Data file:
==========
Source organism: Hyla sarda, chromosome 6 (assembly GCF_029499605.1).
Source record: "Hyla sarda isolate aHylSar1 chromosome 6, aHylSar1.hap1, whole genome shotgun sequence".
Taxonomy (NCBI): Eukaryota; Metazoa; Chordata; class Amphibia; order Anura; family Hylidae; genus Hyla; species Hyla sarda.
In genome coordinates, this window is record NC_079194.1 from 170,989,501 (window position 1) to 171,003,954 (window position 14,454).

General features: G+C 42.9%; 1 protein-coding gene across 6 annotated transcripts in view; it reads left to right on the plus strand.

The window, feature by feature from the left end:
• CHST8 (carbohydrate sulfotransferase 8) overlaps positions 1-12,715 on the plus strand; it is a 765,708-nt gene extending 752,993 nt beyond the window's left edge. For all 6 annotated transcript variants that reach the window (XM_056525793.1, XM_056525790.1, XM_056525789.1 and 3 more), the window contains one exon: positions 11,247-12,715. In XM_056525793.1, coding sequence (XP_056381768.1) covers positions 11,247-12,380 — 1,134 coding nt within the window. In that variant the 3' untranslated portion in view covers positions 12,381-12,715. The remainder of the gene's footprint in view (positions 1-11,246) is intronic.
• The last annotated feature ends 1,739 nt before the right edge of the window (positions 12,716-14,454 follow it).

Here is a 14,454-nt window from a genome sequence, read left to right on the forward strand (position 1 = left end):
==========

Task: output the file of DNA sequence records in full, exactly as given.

Source organism: Hyla sarda, chromosome 6 (assembly GCF_029499605.1).
Source record: "Hyla sarda isolate aHylSar1 chromosome 6, aHylSar1.hap1, whole genome shotgun sequence".
Taxonomy (NCBI): Eukaryota; Metazoa; Chordata; class Amphibia; order Anura; family Hylidae; genus Hyla; species Hyla sarda.
In genome coordinates, this window is record NC_079194.1 from 170,989,501 (window position 1) to 171,003,954 (window position 14,454).

General features: G+C 42.9%; 1 protein-coding gene across 6 annotated transcripts in view; it reads left to right on the plus strand.

The window, feature by feature from the left end:
• CHST8 (carbohydrate sulfotransferase 8) overlaps positions 1-12,715 on the plus strand; it is a 765,708-nt gene extending 752,993 nt beyond the window's left edge. For all 6 annotated transcript variants that reach the window (XM_056525793.1, XM_056525790.1, XM_056525789.1 and 3 more), the window contains one exon: positions 11,247-12,715. In XM_056525793.1, coding sequence (XP_056381768.1) covers positions 11,247-12,380 — 1,134 coding nt within the window. In that variant the 3' untranslated portion in view covers positions 12,381-12,715. The remainder of the gene's footprint in view (positions 1-11,246) is intronic.
• The last annotated feature ends 1,739 nt before the right edge of the window (positions 12,716-14,454 follow it).

Here is a 14,454-nt window from a genome sequence, read left to right on the forward strand (position 1 = left end):